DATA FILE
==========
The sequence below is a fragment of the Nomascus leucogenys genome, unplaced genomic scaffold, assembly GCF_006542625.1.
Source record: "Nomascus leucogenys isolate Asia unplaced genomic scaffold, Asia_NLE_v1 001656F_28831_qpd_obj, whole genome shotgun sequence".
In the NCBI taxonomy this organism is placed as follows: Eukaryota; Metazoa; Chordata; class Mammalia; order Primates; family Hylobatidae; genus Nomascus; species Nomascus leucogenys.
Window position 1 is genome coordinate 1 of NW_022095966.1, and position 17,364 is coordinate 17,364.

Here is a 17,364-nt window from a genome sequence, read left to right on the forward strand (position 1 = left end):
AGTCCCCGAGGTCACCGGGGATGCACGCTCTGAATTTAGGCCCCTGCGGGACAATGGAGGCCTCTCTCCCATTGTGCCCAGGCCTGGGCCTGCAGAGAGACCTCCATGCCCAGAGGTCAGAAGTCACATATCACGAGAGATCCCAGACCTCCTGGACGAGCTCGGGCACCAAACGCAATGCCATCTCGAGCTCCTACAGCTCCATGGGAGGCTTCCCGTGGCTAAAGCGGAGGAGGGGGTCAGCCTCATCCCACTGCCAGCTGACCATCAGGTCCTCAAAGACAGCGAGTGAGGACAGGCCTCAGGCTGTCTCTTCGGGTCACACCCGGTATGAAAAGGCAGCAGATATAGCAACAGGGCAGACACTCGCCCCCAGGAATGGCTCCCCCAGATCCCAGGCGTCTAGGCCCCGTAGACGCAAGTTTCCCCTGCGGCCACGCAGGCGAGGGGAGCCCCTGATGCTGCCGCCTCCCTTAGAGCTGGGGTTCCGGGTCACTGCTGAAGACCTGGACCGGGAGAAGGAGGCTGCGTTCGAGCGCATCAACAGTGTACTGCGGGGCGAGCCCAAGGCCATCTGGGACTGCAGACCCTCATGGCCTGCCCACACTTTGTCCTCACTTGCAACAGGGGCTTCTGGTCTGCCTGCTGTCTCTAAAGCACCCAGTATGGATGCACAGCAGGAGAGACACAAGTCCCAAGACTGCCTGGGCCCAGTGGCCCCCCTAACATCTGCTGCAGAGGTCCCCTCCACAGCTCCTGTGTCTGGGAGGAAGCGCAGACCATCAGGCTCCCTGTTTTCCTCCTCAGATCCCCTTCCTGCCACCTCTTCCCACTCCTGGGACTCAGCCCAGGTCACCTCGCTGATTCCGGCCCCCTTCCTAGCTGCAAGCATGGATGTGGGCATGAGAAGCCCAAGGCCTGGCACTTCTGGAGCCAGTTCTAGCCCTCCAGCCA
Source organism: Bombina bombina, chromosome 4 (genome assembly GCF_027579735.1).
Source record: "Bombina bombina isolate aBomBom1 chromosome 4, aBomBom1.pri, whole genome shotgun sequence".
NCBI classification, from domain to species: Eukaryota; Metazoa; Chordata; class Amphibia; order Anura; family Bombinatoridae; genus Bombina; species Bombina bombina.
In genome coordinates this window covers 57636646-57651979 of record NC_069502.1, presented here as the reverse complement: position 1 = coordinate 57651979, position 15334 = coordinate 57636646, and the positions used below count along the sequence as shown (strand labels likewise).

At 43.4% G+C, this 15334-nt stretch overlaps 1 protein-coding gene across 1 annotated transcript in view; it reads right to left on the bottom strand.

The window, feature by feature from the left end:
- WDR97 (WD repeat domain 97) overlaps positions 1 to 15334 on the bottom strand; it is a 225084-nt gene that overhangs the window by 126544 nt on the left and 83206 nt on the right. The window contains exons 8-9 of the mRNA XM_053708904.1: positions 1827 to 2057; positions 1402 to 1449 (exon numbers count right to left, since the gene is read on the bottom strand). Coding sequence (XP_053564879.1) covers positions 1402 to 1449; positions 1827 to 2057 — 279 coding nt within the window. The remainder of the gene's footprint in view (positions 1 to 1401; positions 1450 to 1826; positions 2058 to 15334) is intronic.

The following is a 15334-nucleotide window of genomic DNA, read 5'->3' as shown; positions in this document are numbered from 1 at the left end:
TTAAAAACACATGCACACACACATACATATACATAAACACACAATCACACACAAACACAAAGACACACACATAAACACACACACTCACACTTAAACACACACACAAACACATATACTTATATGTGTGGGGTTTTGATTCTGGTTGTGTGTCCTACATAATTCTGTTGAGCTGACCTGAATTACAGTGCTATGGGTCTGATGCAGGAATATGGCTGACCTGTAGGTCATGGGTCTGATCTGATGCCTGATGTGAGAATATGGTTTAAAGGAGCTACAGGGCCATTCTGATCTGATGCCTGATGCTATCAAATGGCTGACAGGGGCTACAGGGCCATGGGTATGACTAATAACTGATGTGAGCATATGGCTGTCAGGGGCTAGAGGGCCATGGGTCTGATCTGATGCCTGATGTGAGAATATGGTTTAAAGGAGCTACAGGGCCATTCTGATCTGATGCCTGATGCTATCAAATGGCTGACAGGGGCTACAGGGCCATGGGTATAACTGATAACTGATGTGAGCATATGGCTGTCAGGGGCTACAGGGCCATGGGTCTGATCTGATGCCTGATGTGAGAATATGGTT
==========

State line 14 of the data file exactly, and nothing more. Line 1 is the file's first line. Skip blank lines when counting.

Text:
The following is a 15334-nucleotide window of genomic DNA, read 5'->3' as shown; positions in this document are numbered from 1 at the left end: